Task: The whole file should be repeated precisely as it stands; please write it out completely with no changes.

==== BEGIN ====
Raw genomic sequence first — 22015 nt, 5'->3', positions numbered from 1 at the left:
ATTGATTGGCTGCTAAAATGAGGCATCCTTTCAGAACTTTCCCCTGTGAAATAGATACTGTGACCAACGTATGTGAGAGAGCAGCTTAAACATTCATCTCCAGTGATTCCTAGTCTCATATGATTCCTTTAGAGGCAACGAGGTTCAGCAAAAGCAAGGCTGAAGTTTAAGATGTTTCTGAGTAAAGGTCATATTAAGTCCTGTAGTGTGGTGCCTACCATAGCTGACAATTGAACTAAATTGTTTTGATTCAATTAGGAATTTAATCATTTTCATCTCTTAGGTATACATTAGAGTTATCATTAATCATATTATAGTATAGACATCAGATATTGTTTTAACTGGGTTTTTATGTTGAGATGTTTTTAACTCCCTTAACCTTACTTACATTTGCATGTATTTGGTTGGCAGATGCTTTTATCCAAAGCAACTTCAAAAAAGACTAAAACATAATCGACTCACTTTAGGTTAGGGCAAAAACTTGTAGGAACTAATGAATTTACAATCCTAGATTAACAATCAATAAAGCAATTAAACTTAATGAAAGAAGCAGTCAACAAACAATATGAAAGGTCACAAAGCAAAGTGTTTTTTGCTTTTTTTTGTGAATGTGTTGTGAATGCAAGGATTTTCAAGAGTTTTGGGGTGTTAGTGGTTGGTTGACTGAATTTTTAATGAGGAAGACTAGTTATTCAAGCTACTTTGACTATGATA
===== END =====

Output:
Raw genomic sequence first — 22015 nt, 5'->3', positions numbered from 1 at the left:
ATTGATTGGCTGCTAAAATGAGGCATCCTTTCAGAACTTTCCCCTGTGAAATAGATACTGTGACCAACGTATGTGAGAGAGCAGCTTAAACATTCATCTCCAGTGATTCCTAGTCTCATATGATTCCTTTAGAGGCAACGAGGTTCAGCAAAAGCAAGGCTGAAGTTTAAGATGTTTCTGAGTAAAGGTCATATTAAGTCCTGTAGTGTGGTGCCTACCATAGCTGACAATTGAACTAAATTGTTTTGATTCAATTAGGAATTTAATCATTTTCATCTCTTAGGTATACATTAGAGTTATCATTAATCATATTATAGTATAGACATCAGATATTGTTTTAACTGGGTTTTTATGTTGAGATGTTTTTAACTCCCTTAACCTTACTTACATTTGCATGTATTTGGTTGGCAGATGCTTTTATCCAAAGCAACTTCAAAAAAGACTAAAACATAATCGACTCACTTTAGGTTAGGGCAAAAACTTGTAGGAACTAATGAATTTACAATCCTAGATTAACAATCAATAAAGCAATTAAACTTAATGAAAGAAGCAGTCAACAAACAATATGAAAGGTCACAAAGCAAAGTGTTTTTTGCTTTTTTTTGTGAATGTGTTGTGAATGCAAGGATTTTCAAGAGTTTTGGGGTGTTAGTGGTTGGTTGACTGAATTTTTAATGAGGAAGACTAGTTATTCAAGCTACTTTGACTATGATA